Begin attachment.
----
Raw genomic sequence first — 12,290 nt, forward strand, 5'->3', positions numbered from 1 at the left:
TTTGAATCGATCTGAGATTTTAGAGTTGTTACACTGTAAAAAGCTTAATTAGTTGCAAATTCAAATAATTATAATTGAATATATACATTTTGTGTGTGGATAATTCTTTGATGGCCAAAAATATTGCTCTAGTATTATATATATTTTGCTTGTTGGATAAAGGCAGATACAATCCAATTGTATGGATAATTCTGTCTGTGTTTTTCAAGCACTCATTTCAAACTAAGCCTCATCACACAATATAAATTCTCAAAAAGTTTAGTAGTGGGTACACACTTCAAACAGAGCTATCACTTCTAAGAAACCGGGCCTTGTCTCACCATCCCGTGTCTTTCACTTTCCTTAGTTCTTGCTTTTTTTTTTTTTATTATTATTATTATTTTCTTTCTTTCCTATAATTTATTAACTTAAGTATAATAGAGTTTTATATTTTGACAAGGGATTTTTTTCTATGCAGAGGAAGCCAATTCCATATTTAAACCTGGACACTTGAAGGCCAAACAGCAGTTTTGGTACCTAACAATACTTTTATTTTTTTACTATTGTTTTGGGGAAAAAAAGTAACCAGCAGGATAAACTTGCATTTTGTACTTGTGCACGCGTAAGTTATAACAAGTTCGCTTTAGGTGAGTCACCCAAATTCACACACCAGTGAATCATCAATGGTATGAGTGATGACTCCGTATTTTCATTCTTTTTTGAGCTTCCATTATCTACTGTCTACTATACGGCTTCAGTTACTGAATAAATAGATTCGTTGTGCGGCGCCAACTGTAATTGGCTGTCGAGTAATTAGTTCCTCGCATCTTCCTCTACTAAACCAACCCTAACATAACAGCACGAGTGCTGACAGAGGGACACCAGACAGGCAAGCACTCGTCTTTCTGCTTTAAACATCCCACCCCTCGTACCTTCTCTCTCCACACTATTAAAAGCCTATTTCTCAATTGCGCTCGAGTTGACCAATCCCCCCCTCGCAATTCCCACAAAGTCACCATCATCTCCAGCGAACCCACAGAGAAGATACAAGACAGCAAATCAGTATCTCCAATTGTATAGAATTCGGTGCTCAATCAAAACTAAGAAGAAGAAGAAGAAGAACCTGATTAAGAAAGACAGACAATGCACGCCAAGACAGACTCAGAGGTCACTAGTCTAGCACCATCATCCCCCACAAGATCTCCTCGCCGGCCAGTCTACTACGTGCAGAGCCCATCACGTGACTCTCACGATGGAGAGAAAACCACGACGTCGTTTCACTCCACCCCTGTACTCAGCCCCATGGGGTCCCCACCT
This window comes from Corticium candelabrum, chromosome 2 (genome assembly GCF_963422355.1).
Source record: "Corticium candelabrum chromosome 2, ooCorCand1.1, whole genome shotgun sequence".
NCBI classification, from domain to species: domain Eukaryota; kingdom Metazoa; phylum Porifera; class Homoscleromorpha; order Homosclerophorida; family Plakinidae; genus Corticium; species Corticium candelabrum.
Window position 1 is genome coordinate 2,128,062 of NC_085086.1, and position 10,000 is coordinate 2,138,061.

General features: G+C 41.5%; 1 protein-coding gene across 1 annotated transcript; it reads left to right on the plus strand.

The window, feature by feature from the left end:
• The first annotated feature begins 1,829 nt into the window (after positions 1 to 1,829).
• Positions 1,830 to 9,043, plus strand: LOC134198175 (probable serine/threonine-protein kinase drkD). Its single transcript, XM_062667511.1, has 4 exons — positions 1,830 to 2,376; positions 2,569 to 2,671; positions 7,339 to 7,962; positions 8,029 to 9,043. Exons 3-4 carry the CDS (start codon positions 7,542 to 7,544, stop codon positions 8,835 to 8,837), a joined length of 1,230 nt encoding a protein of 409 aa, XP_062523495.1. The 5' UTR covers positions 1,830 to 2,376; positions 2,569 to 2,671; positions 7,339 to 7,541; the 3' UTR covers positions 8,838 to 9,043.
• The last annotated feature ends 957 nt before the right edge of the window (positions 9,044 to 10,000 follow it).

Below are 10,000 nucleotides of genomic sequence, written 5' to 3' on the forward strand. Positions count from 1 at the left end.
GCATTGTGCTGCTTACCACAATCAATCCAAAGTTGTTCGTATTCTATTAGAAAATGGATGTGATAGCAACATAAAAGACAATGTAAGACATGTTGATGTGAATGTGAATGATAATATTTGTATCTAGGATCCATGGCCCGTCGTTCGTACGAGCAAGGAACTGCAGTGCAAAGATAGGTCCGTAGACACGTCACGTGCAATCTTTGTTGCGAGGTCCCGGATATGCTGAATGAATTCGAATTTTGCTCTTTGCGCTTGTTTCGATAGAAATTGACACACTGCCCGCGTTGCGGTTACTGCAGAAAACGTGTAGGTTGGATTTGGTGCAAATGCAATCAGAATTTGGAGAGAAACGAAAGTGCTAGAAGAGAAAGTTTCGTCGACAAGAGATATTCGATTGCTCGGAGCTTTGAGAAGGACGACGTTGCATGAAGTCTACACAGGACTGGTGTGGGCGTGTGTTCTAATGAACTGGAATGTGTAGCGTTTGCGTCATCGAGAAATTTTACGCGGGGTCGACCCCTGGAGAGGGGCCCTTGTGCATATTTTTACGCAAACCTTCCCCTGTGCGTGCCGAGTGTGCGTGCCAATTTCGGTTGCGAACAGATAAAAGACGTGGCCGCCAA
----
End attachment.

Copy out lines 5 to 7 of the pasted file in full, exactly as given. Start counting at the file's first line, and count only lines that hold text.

NCBI classification, from domain to species: domain Eukaryota; kingdom Metazoa; phylum Porifera; class Homoscleromorpha; order Homosclerophorida; family Plakinidae; genus Corticium; species Corticium candelabrum.
Window position 1 is genome coordinate 2,128,062 of NC_085086.1, and position 10,000 is coordinate 2,138,061.

General features: G+C 41.5%; 1 protein-coding gene across 1 annotated transcript; it reads left to right on the plus strand.